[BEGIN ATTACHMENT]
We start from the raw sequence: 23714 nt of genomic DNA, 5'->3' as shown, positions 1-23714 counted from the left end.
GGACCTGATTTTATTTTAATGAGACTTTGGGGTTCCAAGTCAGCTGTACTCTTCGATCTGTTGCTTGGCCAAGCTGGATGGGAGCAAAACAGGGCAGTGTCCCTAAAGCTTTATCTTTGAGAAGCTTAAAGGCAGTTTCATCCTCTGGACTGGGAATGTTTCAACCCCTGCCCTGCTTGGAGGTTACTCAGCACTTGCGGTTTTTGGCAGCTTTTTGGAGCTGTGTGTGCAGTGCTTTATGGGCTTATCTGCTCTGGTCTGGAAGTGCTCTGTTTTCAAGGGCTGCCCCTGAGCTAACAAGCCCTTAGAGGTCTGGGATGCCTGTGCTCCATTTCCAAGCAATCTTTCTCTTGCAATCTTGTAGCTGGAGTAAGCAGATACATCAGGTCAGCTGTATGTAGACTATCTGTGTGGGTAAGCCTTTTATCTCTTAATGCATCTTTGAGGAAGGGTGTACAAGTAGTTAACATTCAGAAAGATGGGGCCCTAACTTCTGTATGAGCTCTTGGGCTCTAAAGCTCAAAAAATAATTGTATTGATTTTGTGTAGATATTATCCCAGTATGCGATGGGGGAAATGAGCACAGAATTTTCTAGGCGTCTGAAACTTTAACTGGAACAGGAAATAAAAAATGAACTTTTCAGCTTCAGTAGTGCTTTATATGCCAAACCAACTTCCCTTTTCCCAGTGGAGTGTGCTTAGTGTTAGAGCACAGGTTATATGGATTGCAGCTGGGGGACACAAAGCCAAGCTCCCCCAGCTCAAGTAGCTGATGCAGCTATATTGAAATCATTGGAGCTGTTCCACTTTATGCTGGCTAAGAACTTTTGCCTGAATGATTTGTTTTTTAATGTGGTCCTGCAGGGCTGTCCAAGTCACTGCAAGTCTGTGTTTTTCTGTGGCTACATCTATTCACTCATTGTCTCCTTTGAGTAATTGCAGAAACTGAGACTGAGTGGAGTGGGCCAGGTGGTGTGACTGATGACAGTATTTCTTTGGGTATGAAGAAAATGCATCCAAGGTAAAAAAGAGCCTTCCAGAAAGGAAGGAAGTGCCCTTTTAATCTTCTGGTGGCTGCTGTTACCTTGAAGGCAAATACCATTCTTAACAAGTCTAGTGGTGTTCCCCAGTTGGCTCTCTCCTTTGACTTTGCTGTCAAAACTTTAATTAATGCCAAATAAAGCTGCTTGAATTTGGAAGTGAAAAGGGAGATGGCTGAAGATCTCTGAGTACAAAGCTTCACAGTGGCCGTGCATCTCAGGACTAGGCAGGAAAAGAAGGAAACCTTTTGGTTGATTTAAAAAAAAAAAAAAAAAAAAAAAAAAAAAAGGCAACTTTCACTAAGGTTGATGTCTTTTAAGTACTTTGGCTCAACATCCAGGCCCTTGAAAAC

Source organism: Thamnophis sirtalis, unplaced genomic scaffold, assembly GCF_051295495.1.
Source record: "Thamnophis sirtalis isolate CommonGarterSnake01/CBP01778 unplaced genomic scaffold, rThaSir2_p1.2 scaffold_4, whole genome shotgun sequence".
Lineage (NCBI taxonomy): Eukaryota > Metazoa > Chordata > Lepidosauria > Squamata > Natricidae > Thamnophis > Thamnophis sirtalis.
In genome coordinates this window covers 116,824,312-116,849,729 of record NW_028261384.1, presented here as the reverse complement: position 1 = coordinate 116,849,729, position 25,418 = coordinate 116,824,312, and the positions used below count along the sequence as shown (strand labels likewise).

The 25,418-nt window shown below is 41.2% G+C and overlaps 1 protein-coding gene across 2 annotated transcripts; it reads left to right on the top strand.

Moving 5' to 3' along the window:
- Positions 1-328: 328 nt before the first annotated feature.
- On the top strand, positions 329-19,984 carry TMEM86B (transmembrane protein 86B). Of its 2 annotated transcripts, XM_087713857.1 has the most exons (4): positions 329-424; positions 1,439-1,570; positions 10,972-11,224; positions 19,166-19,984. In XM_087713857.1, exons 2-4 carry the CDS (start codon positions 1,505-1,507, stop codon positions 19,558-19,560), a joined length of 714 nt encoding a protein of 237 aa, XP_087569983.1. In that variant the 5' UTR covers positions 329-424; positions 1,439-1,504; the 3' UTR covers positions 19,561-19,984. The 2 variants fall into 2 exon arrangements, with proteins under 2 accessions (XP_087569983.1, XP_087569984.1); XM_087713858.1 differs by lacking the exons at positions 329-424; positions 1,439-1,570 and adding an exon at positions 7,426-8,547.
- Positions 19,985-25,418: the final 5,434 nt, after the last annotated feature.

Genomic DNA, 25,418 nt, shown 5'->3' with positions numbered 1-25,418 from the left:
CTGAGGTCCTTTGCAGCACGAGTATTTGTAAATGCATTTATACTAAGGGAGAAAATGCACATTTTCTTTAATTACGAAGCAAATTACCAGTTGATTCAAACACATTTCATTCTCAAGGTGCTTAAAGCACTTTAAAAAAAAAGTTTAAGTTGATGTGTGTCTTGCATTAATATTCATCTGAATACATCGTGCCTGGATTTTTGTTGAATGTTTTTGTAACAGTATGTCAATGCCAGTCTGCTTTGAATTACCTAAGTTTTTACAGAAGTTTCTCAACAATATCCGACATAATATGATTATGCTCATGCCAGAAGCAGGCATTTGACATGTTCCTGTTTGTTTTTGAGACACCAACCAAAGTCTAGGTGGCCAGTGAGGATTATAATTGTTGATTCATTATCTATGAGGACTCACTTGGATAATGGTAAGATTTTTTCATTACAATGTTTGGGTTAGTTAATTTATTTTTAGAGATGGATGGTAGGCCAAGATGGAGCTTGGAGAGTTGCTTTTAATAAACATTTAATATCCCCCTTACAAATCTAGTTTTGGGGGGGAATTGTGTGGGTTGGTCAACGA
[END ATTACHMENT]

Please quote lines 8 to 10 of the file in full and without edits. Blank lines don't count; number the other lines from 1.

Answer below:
Moving 5' to 3' along the window:
- Positions 1-328: 328 nt before the first annotated feature.
- On the top strand, positions 329-19,984 carry TMEM86B (transmembrane protein 86B). Of its 2 annotated transcripts, XM_087713857.1 has the most exons (4): positions 329-424; positions 1,439-1,570; positions 10,972-11,224; positions 19,166-19,984. In XM_087713857.1, exons 2-4 carry the CDS (start codon positions 1,505-1,507, stop codon positions 19,558-19,560), a joined length of 714 nt encoding a protein of 237 aa, XP_087569983.1. In that variant the 5' UTR covers positions 329-424; positions 1,439-1,504; the 3' UTR covers positions 19,561-19,984. The 2 variants fall into 2 exon arrangements, with proteins under 2 accessions (XP_087569983.1, XP_087569984.1); XM_087713858.1 differs by lacking the exons at positions 329-424; positions 1,439-1,570 and adding an exon at positions 7,426-8,547.